Exelon executives say they have no choice, and they’re preparing employees at the station for that possibility.
“People are skeptical about Exelon and if they’re really serious about what’s going to happen and I can tell you they are,” said Exelon Electrical Maintenance Department Manager Jon Banzhaf, a father of three who said if Byron did close, he would likely have to move in order to get a job at another nuclear plant.
The Chicago-based corporation has 21 reactors at a dozen sites nationwide. Nearly half are in Illinois.
Exelon is a profitable corporation: the latest SEC filings show its CEO, Chris Crane, was compensated to the tune of more than $14 million.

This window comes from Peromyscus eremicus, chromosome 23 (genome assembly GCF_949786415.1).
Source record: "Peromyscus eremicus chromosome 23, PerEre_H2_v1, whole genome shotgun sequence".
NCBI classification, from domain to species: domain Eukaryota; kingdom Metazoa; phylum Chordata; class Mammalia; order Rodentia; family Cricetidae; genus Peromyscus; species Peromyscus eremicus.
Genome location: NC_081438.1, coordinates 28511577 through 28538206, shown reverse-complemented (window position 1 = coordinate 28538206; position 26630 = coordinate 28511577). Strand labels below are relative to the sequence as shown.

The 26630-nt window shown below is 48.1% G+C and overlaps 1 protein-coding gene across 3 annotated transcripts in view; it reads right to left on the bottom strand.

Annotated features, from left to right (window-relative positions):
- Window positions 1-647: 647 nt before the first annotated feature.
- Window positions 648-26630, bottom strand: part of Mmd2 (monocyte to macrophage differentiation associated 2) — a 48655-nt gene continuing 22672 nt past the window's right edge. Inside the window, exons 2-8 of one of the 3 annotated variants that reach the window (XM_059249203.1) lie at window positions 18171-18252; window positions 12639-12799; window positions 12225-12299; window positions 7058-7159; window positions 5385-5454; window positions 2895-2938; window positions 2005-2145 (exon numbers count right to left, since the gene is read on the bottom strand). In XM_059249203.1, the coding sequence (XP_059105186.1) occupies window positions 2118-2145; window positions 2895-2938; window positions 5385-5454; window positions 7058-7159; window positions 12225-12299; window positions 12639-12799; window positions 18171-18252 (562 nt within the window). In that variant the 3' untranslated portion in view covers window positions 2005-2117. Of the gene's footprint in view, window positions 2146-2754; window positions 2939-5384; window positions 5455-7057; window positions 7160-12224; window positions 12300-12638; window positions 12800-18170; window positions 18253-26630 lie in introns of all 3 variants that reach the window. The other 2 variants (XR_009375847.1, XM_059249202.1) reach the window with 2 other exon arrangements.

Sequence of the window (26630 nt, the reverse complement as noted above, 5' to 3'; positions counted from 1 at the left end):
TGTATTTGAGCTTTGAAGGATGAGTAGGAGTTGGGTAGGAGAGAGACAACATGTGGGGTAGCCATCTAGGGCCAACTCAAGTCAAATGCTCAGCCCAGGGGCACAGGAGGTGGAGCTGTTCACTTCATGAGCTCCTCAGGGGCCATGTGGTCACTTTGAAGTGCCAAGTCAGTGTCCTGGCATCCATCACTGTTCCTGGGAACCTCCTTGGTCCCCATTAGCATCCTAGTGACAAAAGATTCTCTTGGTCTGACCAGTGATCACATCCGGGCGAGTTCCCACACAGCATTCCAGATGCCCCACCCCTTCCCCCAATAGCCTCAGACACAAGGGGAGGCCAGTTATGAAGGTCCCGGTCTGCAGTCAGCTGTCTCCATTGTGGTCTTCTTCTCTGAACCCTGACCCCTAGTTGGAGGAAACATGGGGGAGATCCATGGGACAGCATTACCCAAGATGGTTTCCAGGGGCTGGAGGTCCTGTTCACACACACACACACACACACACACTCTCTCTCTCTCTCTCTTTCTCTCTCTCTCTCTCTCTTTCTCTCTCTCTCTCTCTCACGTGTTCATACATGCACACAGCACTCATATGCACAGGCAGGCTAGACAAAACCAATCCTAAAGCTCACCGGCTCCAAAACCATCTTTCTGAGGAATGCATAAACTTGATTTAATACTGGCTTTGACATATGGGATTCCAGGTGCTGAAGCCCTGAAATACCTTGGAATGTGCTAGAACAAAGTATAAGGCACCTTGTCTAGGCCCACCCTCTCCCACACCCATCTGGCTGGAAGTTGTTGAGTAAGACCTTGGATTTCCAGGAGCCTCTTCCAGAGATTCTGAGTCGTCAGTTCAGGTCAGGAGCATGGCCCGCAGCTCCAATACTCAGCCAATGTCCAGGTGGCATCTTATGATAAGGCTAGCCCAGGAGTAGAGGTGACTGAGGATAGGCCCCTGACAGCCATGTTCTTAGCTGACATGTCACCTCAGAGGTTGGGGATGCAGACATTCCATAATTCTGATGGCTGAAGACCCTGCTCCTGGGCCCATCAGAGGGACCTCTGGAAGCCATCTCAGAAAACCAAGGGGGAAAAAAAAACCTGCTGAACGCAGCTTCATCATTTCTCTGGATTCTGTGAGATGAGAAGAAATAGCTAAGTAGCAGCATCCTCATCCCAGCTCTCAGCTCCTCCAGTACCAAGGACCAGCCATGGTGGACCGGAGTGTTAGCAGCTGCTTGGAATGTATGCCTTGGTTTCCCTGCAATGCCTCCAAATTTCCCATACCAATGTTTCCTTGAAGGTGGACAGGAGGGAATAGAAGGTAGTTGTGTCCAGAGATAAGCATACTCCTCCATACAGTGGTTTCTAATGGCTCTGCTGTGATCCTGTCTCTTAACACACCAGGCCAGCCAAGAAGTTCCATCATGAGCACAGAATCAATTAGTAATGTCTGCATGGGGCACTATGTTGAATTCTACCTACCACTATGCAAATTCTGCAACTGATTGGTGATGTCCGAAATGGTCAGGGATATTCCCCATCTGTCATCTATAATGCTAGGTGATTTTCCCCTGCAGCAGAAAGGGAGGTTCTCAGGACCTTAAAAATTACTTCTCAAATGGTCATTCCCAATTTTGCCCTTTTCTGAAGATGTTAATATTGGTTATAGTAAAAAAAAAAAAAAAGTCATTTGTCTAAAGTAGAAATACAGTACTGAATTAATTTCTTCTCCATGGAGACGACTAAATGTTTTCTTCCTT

But due in part to energy market particulars and cheap natural gas prices, Exelon says its Byron and Dresden stations are losing money.
It’s not just Exelon that says so. The state commissioned a study and found that while they could be profitable in the future, “Byron and Dresden do face real risk of becoming uneconomic in the near term.”
Exelon is moving to close them (in energy parlance, “retire” the plants, decades ahead of their scheduled retirement) unless the Illinois legislature comes through.
A proposal floated in the statehouse would have ratepayers — as in, anyone who uses and pays for electricity in Illinois — pay a subsidy to keep them open. It would take the form of an extra charge on your electric bill, worth nearly $700 million, that Exelon would use to keep the plants open for at least the next five years.